Now that he's in office, President Trump's promises to coal are colliding with the reality of the market forces shaping the industry's future. Photo via Flickr, licensed under Creative Commons.

Now that he’s in office, President Trump’s promises to coal are colliding with the reality of the market forces shaping the industry’s future. Photo via Flickr, licensed under Creative Commons.

While campaigning for the presidency, Donald Trump pledged to be a friend to the coal industry. Once elected, he began to make good on that promise.

On March 28, he signed an executive order instructing the U.S. Environmental Protection Agency to unravel the Clean Power Plan, which limits the amount of carbon dioxide emissions allowed from coal-fired power plants. This rule was a cornerstone of President Obama’s climate policies and has been blamed by some for ushering in the death of coal, despite the fact that it has been held up in court and will likely never be implemented.

When signing the order, Trump surrounded himself with coal miners and industry executives.

“Today I’m taking bold action to follow through on that promise,” Trump said at the signing. “My administration is putting an end to the war on coal.”

But despite these bold declarations, government regulations have played little role in the decline of the coal industry. So, deregulation is unlikely to revive it.

A new report released by Columbia University on April 25 evaluated the causes for the rapid decline in the coal market over the past few years. The authors found that 49 percent of the decline resulted from competition from cheaper natural gas. Twenty-six percent resulted from decreased energy demand because of increased energy efficiency, and a further 18 percent of the decline can be credited to the expanding market for renewable energy.

In other words, the report concludes that 93 percent of the reason the U.S. coal market is in such a steep decline has nothing to do with government regulations that target coal, such as the Clean Power Plan.

And academics aren’t the only ones taking note of these trends.

CEOs of large electric utilities across the country have gone on record saying that they have no intention of returning to coal, despite Trump’s win.

“Our statutory duty is to produce electricity at the lowest feasible rate,” Bill Johnson, the CEO of the Tennessee Valley Authority, the nation’s largest public utility, told the Associated Press in mid-April. “And when we decided to close the coal plants, that was the math we were doing. We weren’t trying to comply with the Clean Power Plan or anything else. What’s the cheapest way to serve the customer? It turned out to be retiring those coal plants.”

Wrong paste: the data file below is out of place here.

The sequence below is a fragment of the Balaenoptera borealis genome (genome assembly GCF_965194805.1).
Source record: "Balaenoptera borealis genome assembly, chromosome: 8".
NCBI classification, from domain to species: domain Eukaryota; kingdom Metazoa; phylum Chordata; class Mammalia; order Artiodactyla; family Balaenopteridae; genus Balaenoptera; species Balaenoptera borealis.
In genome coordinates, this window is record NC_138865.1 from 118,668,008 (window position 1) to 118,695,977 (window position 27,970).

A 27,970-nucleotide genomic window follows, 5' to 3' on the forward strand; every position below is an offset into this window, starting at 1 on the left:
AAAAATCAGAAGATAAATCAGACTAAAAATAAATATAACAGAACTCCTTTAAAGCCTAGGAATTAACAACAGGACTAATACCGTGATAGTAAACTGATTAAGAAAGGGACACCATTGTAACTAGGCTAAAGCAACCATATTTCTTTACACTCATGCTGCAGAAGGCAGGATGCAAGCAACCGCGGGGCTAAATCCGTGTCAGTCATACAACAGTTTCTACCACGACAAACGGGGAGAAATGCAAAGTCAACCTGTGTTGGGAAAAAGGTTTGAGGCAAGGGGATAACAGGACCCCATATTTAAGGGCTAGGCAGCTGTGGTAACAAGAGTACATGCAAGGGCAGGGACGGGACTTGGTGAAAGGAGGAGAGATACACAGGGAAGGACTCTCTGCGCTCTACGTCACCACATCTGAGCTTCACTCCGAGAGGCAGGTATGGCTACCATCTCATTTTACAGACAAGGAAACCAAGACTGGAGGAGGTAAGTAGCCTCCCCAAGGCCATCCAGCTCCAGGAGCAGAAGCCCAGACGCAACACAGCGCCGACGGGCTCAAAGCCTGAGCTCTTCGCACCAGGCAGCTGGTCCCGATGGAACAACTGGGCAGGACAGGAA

Similarly, Duke Energy continues to move steadily away from coal. “We have to look through the changes of administration, the changes in politics and set our vision on where we want our company to be and what strategy we are pursuing,” said the company’s CEO Lynn Good, according to the Charlotte Business Journal. “Our strategy will continue to be to drive carbon out of our business.”

And, to give one more regional example, Appalachian Power Company’s new president, Chris Beam, said that his company didn’t have plans to expand its coal use either, despite local pressure.

“The governor [of West Virginia, and coal company owner, Jim Justice] asked me, ‘I’d like you to burn more coal,’” Beam said, according to the Charleston Gazette-Mail. “Well, we don’t have any more coal plants. We’re not going to build any more coal plants. That’s not going to happen.”

Beam said his utility was focused on attracting large companies — and new customers — to the region, companies that insist on access to 100 percent renewable power.

“At the end of the day, West Virginia may not require us to be clean, but our customers are,” he said. “So if we want to bring in those jobs, and those are good jobs, those are good-paying jobs that support our universities because they hire our engineers, they have requirements now, and we have to be mindful of what our customers want.”

This trend is widespread. In early April, after Trump signed his executive order, Reuters surveyed 32 utilities operating in states that sued to block the Clean Power Plan. Only one said that the new administration’s action would extend its reliance on coal. Twenty said it would have no affect on their future plans.

Given how little sway federal policy has over the future of the U.S. coal industry, Trump’s promises to bring back mining jobs sound callous.

When signing his executive order, Trump told the miners gathered around him, “C’mon, fellas. You know what this is? You know what this says? You’re going back to work.”